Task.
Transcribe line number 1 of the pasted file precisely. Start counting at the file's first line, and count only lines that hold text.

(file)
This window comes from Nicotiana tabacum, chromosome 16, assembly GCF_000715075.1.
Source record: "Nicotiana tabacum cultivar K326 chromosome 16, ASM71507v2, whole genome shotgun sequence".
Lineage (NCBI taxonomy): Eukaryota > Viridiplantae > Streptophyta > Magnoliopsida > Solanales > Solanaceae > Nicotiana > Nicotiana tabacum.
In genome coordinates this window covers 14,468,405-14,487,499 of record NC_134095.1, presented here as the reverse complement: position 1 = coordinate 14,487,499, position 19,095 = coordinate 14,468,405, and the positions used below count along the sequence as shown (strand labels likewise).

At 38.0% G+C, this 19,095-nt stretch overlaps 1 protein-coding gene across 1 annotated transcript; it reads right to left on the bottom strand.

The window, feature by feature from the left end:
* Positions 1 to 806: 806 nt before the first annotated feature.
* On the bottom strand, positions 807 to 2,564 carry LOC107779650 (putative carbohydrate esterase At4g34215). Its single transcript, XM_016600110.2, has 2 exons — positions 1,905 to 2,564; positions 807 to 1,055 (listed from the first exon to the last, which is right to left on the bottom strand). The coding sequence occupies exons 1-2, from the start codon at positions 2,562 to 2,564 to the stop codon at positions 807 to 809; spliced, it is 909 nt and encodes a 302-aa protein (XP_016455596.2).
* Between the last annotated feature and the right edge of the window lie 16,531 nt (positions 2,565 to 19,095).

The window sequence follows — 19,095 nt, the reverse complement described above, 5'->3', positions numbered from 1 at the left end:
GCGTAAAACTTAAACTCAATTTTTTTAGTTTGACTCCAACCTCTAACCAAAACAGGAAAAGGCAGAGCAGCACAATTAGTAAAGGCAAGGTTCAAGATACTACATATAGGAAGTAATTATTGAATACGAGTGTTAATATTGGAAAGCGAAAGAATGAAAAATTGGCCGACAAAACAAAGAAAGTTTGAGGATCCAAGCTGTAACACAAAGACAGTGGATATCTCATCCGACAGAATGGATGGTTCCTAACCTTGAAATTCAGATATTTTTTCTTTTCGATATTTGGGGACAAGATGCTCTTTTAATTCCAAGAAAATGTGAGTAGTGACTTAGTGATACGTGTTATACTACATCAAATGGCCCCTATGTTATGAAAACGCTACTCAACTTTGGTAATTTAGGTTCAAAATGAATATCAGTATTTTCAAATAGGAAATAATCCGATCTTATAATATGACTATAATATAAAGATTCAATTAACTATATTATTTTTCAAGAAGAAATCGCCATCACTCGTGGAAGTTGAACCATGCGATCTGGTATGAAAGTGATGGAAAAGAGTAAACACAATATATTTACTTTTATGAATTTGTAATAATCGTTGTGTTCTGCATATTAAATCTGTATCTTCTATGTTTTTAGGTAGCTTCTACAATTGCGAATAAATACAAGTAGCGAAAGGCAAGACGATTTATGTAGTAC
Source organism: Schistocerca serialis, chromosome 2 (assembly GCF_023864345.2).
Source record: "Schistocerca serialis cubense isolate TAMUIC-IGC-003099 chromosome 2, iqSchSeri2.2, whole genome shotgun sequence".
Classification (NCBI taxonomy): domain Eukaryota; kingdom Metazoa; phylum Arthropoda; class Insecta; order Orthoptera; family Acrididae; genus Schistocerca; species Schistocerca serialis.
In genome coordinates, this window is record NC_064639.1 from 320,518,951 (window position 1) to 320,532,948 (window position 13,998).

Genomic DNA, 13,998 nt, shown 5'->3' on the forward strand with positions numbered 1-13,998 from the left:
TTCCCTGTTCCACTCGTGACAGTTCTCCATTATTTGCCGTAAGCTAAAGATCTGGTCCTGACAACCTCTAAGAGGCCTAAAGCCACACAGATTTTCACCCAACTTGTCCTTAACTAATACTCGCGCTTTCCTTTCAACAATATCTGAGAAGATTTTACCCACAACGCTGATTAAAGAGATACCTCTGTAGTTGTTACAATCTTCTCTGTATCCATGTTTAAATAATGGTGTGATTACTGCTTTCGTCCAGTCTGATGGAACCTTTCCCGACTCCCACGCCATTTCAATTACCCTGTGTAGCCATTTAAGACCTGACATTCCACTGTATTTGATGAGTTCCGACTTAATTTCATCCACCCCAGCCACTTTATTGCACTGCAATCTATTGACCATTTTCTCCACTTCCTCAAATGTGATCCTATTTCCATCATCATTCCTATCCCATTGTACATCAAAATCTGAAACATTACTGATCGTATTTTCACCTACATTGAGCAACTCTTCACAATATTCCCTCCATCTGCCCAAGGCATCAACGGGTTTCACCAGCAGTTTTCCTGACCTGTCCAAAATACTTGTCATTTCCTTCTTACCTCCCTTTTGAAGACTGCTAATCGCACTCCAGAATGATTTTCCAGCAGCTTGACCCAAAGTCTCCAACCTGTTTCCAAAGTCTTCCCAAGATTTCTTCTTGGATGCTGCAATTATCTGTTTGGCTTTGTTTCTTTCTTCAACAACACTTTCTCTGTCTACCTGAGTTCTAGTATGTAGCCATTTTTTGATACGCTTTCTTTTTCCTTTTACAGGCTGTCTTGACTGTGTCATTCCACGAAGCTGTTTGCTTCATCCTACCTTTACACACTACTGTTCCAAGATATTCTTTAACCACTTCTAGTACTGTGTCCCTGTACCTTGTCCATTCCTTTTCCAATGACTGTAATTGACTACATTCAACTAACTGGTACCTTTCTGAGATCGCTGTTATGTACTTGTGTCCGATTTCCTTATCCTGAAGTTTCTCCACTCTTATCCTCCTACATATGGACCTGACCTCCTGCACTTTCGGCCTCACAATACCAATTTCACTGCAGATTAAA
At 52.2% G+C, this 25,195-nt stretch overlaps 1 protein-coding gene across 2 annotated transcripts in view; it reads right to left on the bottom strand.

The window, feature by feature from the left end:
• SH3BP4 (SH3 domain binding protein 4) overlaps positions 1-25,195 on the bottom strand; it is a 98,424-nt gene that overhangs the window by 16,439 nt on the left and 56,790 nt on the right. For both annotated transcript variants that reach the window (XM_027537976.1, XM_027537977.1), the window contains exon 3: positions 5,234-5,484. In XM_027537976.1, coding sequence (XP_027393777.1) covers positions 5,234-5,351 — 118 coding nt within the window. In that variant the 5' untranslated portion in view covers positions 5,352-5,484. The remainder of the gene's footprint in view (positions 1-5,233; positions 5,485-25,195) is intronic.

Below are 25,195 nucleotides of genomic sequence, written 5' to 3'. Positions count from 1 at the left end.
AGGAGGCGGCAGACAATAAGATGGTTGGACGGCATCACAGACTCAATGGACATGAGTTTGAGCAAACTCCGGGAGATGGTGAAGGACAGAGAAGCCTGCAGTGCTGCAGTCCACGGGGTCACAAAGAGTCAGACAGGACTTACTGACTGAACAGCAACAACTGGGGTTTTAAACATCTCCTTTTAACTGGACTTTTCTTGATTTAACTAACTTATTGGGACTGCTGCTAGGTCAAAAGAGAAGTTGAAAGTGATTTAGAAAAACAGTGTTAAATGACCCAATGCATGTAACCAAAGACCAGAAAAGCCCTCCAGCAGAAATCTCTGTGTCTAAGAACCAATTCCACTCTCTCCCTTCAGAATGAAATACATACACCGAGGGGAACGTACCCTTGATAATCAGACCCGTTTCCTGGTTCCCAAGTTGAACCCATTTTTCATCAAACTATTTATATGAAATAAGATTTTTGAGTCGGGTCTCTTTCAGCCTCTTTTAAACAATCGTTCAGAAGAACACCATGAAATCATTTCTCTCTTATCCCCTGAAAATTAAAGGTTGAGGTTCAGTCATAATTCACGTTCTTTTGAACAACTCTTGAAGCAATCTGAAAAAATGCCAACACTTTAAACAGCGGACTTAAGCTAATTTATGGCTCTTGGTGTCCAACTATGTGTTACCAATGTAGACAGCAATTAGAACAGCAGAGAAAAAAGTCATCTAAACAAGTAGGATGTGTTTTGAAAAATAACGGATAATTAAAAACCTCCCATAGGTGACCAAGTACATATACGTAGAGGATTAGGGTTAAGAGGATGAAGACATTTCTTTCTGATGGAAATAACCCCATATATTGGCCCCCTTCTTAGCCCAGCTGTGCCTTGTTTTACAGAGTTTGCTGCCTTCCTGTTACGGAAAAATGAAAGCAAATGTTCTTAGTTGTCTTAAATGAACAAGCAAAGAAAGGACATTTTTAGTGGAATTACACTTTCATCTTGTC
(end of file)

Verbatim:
This window comes from Nicotiana tabacum, chromosome 16, assembly GCF_000715075.1.